Buyer's Guides

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Joe Farace  |  Jun 28, 2016  |  0 comments

When people asked legendary editor Herbert Keppler why he sometimes wrote about cameras costing more than the average photographer could afford, he told me it was because of the Maserati factor. “Most people,” he said, “can’t afford a Maserati but like reading about them.” And I get that. My personal dream car is a 1961 Maserati 3500 GT, which sells for north of $450,000. Fortunately, medium format cameras, while expensive, cost less than that.

Joe Farace  |  May 10, 2016  |  1 comments

When a photographer leaves the studio to go on location, they need to start packing. It doesn’t matter whether you’re slinging gear into a Range Rover or a baggage handler is stuffing it inside an Airbus, you need tough, dependable bags and cases that are up to the job. How do you pick the bags and cases that hold your equipment? Like green bags? Prefer anonymous bags? Want a hard case? What about wheels? The answer to these questions and more are found in this month’s installment of “One Case to Schlep.”

Joe Farace  |  Apr 08, 2016  |  0 comments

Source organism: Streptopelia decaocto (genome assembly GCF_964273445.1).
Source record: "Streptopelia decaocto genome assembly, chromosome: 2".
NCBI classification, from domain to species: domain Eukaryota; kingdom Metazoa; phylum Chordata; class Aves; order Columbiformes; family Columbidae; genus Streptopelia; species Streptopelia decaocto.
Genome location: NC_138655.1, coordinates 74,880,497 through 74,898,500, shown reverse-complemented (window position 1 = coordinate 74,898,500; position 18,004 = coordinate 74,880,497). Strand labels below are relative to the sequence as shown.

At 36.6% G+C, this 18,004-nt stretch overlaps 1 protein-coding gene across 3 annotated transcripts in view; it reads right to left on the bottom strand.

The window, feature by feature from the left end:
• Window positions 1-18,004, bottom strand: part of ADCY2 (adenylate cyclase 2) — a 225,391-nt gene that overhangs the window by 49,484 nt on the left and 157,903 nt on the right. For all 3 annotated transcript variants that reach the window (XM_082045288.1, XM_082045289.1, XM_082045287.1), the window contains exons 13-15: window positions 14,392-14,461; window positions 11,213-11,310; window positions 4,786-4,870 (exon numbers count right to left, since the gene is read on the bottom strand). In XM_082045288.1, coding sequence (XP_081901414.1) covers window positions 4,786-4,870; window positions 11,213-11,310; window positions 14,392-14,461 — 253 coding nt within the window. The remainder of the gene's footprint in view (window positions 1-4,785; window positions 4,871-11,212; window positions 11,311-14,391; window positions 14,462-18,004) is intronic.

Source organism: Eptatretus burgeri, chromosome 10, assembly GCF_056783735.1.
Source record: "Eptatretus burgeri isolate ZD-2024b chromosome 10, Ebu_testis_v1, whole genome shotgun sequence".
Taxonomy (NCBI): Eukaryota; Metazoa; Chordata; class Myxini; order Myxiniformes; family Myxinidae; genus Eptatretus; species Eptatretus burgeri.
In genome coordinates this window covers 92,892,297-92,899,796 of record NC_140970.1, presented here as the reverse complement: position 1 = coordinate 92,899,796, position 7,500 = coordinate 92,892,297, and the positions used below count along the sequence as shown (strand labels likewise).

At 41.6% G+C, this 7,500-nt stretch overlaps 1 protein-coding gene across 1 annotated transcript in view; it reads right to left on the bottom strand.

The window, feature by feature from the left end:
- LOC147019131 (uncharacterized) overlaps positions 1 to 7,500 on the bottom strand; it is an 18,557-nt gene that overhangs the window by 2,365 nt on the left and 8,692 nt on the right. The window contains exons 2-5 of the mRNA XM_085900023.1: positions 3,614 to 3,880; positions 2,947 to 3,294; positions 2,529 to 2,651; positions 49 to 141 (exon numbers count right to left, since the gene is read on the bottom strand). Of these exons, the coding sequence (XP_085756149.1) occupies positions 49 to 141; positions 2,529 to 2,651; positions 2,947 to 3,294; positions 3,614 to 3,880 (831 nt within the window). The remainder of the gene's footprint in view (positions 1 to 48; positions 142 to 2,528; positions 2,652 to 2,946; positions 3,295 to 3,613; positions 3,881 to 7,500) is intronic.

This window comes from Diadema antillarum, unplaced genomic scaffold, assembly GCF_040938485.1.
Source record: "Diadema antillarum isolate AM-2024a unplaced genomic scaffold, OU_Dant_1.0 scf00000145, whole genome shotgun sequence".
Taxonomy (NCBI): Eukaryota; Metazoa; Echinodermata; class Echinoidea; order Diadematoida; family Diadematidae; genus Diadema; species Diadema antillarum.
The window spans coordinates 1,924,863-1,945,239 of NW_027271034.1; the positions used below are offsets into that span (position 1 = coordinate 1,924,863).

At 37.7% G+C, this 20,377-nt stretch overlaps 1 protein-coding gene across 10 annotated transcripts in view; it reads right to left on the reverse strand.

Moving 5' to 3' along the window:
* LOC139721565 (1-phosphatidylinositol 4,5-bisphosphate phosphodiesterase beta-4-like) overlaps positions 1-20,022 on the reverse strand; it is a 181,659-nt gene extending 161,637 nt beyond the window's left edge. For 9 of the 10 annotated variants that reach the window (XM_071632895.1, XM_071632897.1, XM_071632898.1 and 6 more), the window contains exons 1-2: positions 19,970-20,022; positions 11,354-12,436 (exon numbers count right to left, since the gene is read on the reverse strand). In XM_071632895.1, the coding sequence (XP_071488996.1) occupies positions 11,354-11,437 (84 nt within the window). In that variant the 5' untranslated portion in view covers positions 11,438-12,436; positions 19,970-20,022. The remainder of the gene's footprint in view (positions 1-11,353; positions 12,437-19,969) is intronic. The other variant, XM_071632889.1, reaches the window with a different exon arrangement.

Many years ago, along with some fellow writers, I visited an Agfa—remember them?—facility in Brussels. During the tour one of the leaders asked, “What do you think of the idea of adding a phone to a digital camera?” We all laughed and thought it was the dumbest idea we’d ever heard. It turned out that he was asking the wrong question; it should have been, “What do you think of adding a camera to a phone?”

Joe Farace  |  Mar 25, 2016  |  0 comments

Every company that makes lenses usually designs a few that are ideal for portraiture. The trend these days for studio and boudoir portraits is toward fast prime lenses, while zooms remain popular for location and wedding photography. Wide-angle lenses may get you closer to the subject but perspective distortion exaggerates a subject’s nose and ears.

Joe Farace  |  Feb 26, 2016  |  0 comments

Here are some tips I discovered when researching this month’s column. One was from my wife who uses this technique all the time—smile! And you know what, people smile back, making you appear friendly and non-threatening. The other was from Michael Archambault, who suggests you “acknowledge that street photography is not perfect.” Or as my grandfather once told me, “If you spend your whole life looking for happiness, it’ll make you miserable.”

Joe Farace  |  Feb 02, 2016  |  0 comments

I think my urge to customize cameras comes from a love of cars. I can’t seem to leave my cars alone and each one has touches that make it unique. I think that’s why everybody gets really personal when it comes to finding, using, and often treasuring photographic accessories, gadgets, and gizmos. It helps if the source is obscure, foreign, and off the beaten track, which only adds to the exclusivity. And why not? The whole idea is to seek out photo accessories that accomplish something camera and lens manufacturers didn’t think to make but perfectly fills a niche in your own photographic pursuits.

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